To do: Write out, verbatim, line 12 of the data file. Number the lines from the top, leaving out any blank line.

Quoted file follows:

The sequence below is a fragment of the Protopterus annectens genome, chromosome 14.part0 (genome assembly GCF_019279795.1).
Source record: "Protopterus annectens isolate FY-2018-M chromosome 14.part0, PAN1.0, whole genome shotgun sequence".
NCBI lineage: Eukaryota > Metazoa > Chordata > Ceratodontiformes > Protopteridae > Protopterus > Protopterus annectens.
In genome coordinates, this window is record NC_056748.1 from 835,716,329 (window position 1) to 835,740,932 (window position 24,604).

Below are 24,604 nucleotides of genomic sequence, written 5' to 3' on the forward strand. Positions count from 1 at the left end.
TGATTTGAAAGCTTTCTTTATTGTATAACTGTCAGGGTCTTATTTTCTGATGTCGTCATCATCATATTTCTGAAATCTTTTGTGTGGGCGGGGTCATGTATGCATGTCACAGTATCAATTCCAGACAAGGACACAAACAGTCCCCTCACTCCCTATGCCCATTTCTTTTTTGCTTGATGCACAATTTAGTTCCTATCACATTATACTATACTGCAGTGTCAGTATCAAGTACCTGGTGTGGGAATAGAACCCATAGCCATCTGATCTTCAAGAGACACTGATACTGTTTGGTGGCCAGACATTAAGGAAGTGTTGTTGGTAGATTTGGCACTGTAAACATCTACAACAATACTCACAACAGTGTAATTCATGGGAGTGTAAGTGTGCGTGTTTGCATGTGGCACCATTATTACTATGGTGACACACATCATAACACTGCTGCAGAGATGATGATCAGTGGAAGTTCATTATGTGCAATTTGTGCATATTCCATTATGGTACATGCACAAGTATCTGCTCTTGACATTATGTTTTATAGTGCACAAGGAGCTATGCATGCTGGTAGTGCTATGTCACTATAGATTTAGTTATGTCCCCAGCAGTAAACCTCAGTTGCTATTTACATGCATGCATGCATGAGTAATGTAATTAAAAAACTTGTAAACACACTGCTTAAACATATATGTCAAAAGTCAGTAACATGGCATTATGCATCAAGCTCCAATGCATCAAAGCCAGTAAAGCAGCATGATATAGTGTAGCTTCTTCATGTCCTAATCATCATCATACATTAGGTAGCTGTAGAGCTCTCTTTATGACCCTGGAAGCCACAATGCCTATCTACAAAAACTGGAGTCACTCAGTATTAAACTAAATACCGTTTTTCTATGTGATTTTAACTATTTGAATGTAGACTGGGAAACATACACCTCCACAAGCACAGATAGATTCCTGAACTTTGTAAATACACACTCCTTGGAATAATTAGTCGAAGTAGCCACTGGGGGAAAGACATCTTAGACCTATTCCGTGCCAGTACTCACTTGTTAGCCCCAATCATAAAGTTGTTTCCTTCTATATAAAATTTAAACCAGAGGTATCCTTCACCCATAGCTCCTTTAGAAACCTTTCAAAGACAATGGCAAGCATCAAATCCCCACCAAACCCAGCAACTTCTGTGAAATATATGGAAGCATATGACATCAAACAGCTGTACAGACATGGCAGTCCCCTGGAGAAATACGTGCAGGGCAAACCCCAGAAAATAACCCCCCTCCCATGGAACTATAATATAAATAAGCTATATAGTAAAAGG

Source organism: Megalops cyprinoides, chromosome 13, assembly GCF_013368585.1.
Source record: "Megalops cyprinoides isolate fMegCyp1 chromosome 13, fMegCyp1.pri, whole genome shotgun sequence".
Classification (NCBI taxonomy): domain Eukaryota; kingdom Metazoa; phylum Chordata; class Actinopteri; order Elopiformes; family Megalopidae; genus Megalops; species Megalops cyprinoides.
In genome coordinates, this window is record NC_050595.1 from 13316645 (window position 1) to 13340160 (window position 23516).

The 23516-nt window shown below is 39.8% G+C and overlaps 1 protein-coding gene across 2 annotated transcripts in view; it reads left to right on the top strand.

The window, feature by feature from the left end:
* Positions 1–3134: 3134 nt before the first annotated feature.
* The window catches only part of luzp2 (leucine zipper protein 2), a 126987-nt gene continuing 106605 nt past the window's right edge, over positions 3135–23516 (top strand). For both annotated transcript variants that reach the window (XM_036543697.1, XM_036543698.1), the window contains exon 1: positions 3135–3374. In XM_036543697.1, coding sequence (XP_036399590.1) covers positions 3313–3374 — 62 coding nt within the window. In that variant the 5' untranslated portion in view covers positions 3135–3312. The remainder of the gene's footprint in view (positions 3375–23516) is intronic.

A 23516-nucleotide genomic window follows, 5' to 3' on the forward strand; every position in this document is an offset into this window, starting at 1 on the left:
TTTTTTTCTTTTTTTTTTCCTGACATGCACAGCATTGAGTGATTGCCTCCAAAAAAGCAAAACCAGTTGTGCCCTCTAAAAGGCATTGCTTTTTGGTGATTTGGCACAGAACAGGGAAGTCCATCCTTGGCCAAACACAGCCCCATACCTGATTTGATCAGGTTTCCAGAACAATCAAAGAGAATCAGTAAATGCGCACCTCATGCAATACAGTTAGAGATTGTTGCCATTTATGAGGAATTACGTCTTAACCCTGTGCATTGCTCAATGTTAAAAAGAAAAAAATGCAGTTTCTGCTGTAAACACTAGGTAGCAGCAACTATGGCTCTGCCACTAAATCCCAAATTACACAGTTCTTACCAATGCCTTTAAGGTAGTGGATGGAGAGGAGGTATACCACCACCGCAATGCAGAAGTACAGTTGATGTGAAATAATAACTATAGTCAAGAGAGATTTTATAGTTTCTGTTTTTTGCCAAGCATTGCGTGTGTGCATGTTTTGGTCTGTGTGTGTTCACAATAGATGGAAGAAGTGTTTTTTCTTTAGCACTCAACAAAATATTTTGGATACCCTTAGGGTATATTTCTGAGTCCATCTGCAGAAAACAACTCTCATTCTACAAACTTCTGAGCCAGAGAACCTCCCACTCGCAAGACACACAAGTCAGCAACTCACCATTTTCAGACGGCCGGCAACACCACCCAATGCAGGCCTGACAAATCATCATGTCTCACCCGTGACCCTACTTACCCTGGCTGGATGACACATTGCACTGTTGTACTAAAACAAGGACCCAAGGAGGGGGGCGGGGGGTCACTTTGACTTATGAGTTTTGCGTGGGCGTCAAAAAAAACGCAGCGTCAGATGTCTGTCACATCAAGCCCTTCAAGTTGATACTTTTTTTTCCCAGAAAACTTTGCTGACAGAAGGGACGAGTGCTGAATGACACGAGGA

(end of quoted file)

The window, feature by feature from the left end: